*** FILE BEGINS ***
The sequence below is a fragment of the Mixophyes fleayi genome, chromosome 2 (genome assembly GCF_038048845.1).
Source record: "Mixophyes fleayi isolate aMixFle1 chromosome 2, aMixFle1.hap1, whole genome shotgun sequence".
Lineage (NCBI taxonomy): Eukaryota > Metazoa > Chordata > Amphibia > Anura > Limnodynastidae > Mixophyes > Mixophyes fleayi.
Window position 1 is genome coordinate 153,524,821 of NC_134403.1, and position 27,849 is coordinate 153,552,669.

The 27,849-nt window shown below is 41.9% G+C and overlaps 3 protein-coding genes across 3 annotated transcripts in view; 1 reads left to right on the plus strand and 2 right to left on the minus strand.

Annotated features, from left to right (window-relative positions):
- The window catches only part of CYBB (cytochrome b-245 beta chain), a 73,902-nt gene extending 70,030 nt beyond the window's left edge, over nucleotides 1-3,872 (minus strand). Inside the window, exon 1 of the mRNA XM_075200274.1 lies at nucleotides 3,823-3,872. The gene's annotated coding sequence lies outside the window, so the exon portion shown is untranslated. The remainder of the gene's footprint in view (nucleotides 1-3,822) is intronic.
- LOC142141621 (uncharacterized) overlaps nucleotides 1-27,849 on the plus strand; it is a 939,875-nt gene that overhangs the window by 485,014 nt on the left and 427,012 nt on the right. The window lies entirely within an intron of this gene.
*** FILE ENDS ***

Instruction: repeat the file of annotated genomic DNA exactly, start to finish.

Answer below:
The sequence below is a fragment of the Mixophyes fleayi genome, chromosome 2 (genome assembly GCF_038048845.1).
Source record: "Mixophyes fleayi isolate aMixFle1 chromosome 2, aMixFle1.hap1, whole genome shotgun sequence".
Lineage (NCBI taxonomy): Eukaryota > Metazoa > Chordata > Amphibia > Anura > Limnodynastidae > Mixophyes > Mixophyes fleayi.
Window position 1 is genome coordinate 153,524,821 of NC_134403.1, and position 27,849 is coordinate 153,552,669.

The 27,849-nt window shown below is 41.9% G+C and overlaps 3 protein-coding genes across 3 annotated transcripts in view; 1 reads left to right on the plus strand and 2 right to left on the minus strand.

Annotated features, from left to right (window-relative positions):
- The window catches only part of CYBB (cytochrome b-245 beta chain), a 73,902-nt gene extending 70,030 nt beyond the window's left edge, over nucleotides 1-3,872 (minus strand). Inside the window, exon 1 of the mRNA XM_075200274.1 lies at nucleotides 3,823-3,872. The gene's annotated coding sequence lies outside the window, so the exon portion shown is untranslated. The remainder of the gene's footprint in view (nucleotides 1-3,822) is intronic.
- LOC142141621 (uncharacterized) overlaps nucleotides 1-27,849 on the plus strand; it is a 939,875-nt gene that overhangs the window by 485,014 nt on the left and 427,012 nt on the right. The window lies entirely within an intron of this gene.